My thick red dictionary’s definition of career: chosen pursuit; life work. By this definition, I have been an author for over twenty-five years, beginning in the bitter sweet days after dropping out of college, though I’ve just one novel to my credit. My baby’s name is U Got to Have U Some Fun. She is beautiful, but needy. She demands constant effort and caring. She is so inspiring that I want to create more like her—yet distinctly unique.
A few days before the snowy New Jersey night I sat in front of an old laptop Dan left behind, my life was turned upside down. My fiancée Tracy and I had drifted apart to the point that no relationship could recover. Not wanting to move in with my parents or pursue another bartending job, I realized it was time. I’d taken many journeys, all methodically planned—as methodically as throwing a paper airplane off the Eiffel Tower to see how it flies, where it lands. There had been fifty bartending jobs over twenty years from the Caribbean to Hawaii and up the coast from Florida to New York, including two cruise lines, college bars, hotels, and night clubs. I experienced 9/11 and met every kind of person you can imagine: politicians, celebrities, socialites, astronauts, bikers, drug dealers, gang members, spoiled college kids, homeless people… And just for good measure, I spent three months traveling coast to coast and into Mexico on a motorcycle, vagabond style. These things I did for character, situation, and circumstance research to create genuine plots and characters for my novels, just the way a method actor goes about researching their next role.
Dan and I had been friends since college, and by default, Trish and I were friends for their 16 years of marriage. Dan was president at one of the largest pharmaceutical companies on the planet, in China. So when Tracy and I split, Dan and Trish’s charming, vacant stateside home became my refuge. My baby was two months old when they came home. On the way back from the mall to purchase his broke friend a laptop, Dan said he’d told Trish he wanted a divorce. She’d responded by attempting suicide and would be staying home when he returned to China. If there ever was an awkward situation of stuck in the middle, I had arrived. Awkward turned into tragedy a few days after Dan left—I found Trish on the floor having consumed 350 Tylenol.
Every friend and family member had been notified, assembled, and were practically living at Penn hospital when doctors prepared us for Trish’s body to inevitably shut-down, then she miraculously survived. If this were a play, this act would say: exit petulant wife; enter vengeful, soon-to-be ex-wife; exit aspiring author friend.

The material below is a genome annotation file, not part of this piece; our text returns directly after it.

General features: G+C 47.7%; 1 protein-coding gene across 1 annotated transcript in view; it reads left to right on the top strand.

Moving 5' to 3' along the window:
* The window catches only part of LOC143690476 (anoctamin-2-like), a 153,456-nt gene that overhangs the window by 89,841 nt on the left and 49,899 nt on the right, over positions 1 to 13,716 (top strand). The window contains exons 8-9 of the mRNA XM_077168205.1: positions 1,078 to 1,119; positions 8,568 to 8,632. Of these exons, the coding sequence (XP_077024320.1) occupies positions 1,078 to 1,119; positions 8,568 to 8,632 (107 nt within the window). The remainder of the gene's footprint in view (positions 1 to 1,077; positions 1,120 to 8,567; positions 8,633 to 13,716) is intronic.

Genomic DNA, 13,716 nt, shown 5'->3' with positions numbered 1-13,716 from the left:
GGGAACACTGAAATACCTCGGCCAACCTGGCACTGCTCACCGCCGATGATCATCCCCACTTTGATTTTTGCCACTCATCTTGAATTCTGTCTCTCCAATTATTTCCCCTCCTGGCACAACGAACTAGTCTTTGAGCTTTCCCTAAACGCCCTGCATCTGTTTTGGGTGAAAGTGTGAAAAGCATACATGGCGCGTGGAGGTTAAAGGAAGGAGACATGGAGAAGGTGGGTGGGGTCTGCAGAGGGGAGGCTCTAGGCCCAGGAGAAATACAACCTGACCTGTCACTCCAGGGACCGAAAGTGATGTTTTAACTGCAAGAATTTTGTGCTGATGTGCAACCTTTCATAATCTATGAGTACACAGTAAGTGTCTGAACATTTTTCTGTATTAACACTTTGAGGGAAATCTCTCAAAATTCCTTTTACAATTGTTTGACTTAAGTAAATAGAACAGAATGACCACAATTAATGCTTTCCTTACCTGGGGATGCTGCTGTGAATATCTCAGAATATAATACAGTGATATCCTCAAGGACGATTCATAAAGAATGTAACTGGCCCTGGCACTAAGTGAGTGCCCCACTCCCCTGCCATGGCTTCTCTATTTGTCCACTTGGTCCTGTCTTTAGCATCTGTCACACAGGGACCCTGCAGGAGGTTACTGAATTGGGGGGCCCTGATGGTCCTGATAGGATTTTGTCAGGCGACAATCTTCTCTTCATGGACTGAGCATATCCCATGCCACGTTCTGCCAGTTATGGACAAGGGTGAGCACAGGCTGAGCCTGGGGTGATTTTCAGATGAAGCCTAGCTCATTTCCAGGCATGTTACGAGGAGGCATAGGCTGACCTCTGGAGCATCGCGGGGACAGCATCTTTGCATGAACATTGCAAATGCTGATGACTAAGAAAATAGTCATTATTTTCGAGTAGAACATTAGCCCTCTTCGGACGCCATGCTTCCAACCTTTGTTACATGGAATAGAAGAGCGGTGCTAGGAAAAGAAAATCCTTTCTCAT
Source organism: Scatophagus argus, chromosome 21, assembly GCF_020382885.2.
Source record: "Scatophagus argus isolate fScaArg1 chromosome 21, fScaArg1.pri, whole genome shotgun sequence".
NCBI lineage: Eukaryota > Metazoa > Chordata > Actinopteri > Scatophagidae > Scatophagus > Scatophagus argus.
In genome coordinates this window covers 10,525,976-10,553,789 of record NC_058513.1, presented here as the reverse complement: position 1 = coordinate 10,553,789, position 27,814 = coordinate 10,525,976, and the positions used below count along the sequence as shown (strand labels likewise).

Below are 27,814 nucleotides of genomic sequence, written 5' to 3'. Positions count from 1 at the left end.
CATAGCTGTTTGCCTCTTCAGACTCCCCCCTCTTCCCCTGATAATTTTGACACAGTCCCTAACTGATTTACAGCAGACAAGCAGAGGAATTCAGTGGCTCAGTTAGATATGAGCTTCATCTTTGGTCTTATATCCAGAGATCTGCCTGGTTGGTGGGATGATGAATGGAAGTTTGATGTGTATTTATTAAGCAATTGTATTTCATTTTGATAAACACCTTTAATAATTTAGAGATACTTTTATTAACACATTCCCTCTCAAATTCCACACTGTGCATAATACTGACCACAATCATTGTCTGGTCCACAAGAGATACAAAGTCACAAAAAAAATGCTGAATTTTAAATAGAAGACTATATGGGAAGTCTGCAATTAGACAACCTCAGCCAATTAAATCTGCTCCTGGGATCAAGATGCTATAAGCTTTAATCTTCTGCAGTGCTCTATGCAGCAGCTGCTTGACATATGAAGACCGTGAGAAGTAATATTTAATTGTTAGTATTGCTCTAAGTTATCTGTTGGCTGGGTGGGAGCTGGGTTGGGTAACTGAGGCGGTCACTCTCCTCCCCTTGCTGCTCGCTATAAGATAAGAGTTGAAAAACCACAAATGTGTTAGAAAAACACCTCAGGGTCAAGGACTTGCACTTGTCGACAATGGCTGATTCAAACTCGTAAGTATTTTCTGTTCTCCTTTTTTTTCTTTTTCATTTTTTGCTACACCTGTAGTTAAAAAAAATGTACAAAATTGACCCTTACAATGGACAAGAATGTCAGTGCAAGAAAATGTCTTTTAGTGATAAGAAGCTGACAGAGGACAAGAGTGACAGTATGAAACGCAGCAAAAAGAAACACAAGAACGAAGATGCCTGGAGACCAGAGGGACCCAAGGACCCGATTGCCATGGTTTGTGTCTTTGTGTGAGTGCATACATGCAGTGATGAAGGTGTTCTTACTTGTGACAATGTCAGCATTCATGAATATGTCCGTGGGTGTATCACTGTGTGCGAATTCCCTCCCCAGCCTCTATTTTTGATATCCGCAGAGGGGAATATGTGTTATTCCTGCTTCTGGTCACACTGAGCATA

I was up for the next journey when Dan called drunk several days after Trish informed me to vacate her house. I was shocked because I didn’t understand why he hadn’t told me stateside about his “girlfriend,” but this mystery woman and Dan’s frequent flyer points thwarted my homelessness and whisked me away to a high-rise apartment in Auckland, New Zealand. Red carpet was again rolled out, this time as far away as one can go without heading home.
I had a gut instinct this gift horse was too good to be true during that drunk phone call, and it was: finances were electronically cancelled half way around the world by Trish; the new girlfriend informed me and Dan after we got there that I would stay on the couch instead of the guest room; enter crazy neighbor, broken HVAC, and constant night club noise. Dan arranged my flight six weeks later because my baby could not be raised there.
Over the next nine months, I managed to raise my baby between a spare bedroom at my parents’ and public libraries. I spent months editing (changing her diaper) before spending an entire summer searching for a professional editor, then found the greatest one I could imagine. Debra L Hartmann and I worked together until my baby was as clean as a…freshly washed and powdered baby’s bottom. After Deb helped me send off 100 polished, individually catered agent query letters (adoption papers) and form rejections ceased a year later, she said, “This baby is great! Let’s raise her ourselves. I won’t charge you a thing; we’ll just split the joy (royalties) until she can walk on her own.” Indie publishing with a traditional twist was born, and named Welcome Home Press. We got her a birth certificate (copyright), a check-up (formatting), clothes (artist to paint the cover art), playpen (www.andrewharkless.com), toys (Twitter, Facebook), food (fundraising), and now, although she isn’t old enough to live anywhere but home (not making money), she is an adolescent and demanding as much of our energy (time, marketing, money) as when she was younger.
Now what? My expectations are as grand and unwavering as the love story in Dickens novel Great Expectations. I will do anything for my baby to meet society at large. She has made me proud to be a parent and wanting more children. I’m Andrew Harkless, writing novels about the everyman because no matter how average a person may seem at first glance, we all hold a remarkable story inside.